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The Sacred Universe: Earth, Spirituality, and Religion in the Twenty-first Century

The Sacred Universe: Earth, Spirituality, and Religion in the Twenty-first Century

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by Thomas Berry, Mary Evelyn Tucker

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A leading scholar, cultural historian, and Catholic priest who spent more than fifty years writing about our engagement with the Earth, Thomas Berry possessed prophetic insight into the rampant destruction of ecosystems and the extinction of species. In this book he makes a persuasive case for an interreligious dialogue that can better confront the environmental


A leading scholar, cultural historian, and Catholic priest who spent more than fifty years writing about our engagement with the Earth, Thomas Berry possessed prophetic insight into the rampant destruction of ecosystems and the extinction of species. In this book he makes a persuasive case for an interreligious dialogue that can better confront the environmental problems of the twenty-first century. These erudite and keenly sympathetic essays represent Berry's best work, covering such issues as human beings' modern alienation from nature and the possibilities of future, regenerative forms of religious experience. Asking that we create a new story of the universe and the emergence of the Earth within it, Berry resituates the human spirit within a sacred totality.

Editorial Reviews

Publishers Weekly
The subtitle declares that these collected essays, published from 1972 to 2001, are still relevant. Readers confronting the planetary degradation that Berry chronicles in later essays and those recognizing a basic human need for spirituality will likely agree. Berry, a Catholic priest and author of The Dream of the Earth, devoted his life's work to connecting modern people with a spirituality that respects and is fed by our relationship with nature. In four parts, this book addresses how the history and diversity of world religions offer ways to engage with Earth; how it is necessary to connect with a spirituality that is Earth derived; how science can be in conversation with the religious sensibilities of wonder and awe; and how our relationship to the natural world is crucial to our spirituality. In the earliest essays, Berry sounds most optimistic and urges readers to reconcile modern impulses and technology with religious traditions. The later essays strike a more imperative tone, pressing for a change of mind and soul to deeply engage our sacred universe. The essay collection acquires even more significance and urgency in light of Berry's death in June. (Sept.)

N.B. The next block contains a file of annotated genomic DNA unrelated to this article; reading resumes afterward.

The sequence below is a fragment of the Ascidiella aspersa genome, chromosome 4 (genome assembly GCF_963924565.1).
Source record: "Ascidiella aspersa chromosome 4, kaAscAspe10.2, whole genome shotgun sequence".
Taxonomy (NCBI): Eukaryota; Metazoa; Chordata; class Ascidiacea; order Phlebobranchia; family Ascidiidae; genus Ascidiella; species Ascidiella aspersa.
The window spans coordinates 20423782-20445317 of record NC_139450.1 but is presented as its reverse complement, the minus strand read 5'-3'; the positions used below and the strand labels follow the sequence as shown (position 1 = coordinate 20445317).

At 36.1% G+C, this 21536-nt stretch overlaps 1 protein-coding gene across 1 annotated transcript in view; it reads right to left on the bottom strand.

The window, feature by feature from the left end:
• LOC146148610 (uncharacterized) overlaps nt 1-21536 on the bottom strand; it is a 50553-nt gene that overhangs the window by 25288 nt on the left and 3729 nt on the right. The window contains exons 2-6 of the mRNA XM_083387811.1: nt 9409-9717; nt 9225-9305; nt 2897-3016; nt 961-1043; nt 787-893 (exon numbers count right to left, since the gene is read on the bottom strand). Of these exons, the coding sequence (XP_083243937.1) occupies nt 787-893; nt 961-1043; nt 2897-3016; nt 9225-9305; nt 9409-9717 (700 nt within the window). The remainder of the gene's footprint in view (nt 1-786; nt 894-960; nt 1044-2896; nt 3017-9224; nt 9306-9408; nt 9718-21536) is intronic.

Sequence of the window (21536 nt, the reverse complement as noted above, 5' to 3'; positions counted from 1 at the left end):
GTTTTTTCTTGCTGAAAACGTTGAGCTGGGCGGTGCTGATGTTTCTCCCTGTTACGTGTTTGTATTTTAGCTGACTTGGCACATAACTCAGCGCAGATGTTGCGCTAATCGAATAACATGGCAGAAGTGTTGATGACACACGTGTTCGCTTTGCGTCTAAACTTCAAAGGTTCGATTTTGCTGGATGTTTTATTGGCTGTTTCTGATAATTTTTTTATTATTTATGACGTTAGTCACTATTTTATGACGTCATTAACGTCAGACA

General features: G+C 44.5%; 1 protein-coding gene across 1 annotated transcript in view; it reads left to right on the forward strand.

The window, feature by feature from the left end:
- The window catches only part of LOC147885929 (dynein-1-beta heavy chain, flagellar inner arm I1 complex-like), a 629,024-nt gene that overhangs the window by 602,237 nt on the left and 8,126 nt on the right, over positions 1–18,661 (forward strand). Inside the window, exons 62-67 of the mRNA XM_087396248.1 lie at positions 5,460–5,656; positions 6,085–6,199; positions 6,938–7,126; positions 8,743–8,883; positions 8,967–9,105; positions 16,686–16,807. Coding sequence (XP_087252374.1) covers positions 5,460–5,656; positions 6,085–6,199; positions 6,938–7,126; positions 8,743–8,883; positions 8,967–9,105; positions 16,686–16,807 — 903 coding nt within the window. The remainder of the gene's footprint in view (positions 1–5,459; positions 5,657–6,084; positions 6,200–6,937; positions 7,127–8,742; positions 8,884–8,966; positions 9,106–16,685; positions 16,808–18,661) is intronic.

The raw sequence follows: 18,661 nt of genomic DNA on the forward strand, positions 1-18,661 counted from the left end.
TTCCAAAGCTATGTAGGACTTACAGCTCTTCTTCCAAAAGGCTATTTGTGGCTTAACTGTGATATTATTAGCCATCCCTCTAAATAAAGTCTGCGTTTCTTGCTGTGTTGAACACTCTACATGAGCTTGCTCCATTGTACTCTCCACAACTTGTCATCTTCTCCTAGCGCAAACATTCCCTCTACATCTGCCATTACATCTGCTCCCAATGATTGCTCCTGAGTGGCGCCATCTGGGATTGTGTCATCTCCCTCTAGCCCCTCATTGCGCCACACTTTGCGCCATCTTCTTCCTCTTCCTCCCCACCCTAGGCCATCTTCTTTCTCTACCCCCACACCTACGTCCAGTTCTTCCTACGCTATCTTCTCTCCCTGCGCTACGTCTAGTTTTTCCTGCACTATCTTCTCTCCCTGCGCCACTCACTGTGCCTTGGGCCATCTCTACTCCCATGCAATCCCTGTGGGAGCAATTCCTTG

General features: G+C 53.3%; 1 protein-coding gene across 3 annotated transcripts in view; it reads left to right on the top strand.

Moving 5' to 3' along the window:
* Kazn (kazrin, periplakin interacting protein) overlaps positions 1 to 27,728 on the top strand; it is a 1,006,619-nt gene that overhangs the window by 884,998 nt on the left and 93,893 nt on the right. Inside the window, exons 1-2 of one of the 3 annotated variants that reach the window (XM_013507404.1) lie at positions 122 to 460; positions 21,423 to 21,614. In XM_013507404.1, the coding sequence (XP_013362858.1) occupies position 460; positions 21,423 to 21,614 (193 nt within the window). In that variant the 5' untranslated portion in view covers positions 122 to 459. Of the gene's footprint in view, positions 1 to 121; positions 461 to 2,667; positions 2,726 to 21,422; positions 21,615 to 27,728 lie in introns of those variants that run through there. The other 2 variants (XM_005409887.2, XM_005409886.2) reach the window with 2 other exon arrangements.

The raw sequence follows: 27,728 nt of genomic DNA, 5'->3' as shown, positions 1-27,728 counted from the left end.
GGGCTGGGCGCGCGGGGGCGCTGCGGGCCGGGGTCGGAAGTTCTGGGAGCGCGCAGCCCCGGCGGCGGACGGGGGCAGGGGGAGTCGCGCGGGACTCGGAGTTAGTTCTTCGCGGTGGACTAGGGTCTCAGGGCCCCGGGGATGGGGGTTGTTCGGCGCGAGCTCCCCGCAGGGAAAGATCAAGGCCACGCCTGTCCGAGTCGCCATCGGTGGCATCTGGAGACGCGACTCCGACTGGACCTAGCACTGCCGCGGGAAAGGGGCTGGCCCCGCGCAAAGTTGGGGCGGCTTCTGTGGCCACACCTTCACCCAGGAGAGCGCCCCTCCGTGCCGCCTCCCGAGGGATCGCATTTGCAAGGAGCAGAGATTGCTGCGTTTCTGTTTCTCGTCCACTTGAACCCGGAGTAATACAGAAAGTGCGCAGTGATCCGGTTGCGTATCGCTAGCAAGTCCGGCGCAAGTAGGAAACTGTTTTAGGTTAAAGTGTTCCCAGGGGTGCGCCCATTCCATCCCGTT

Library Journal
This collection of essays by Berry, the Roman Catholic priest and environmental theologian who died in June, date from the 1970s to Berry's final pieces. The earliest essays still present relevant challenges to Christian and other religious thinkers to reinterpret their own traditions in a global context and in relation to one another. Throughout, Berry describes an alienation from Earth and its functioning, especially in Western societies. We know of the physical world through our quantitative measurements and we know of God through our scriptures, theologies, and religious traditions, but we've lost the wonder of direct experience of the natural world. Without an understanding of the entire world as sacred, Berry believes that we are doomed. Berry particularly faults biblical linear history and the biblical call for human dominance of creation as helping establish the reductionist concept of Earth as simply a collection of "natural resources." VERDICT Because Berry delivers a consistent message throughout, general readers might be better served by reading these essays within a broader collection. But dedicated readers of ecology, theology, or religious philosophy will want to savor each one here.—Eric Norton, McMillan Memorial Lib., Wisconsin Rapids
Commonweal - Christina Peppard
The volume is a fair encapsulation of the intellectual concerns for which Berry is best known.
Thoams Berry demonstrattes in these papers the qualities he calls for: humanist vision and imagination.
Journal of the American Academy of Religion - Norman Wirzba
When encountering the essays, one is struck by the clarity of analyses showing humanity's destructive antagonism toward the Earth. In them we observe the gradual evocation of a vision in which this antagonism is overcome so that we can live in harmony and peace on our planetary home.
America - Stephen B. Scharper
The Sacred Universe is an important, inspiring compendium of the thought of a great soul and spiritually profound seeker, who cogently and consistently reminds, even after his death, that we must learn to feel at home in the universe.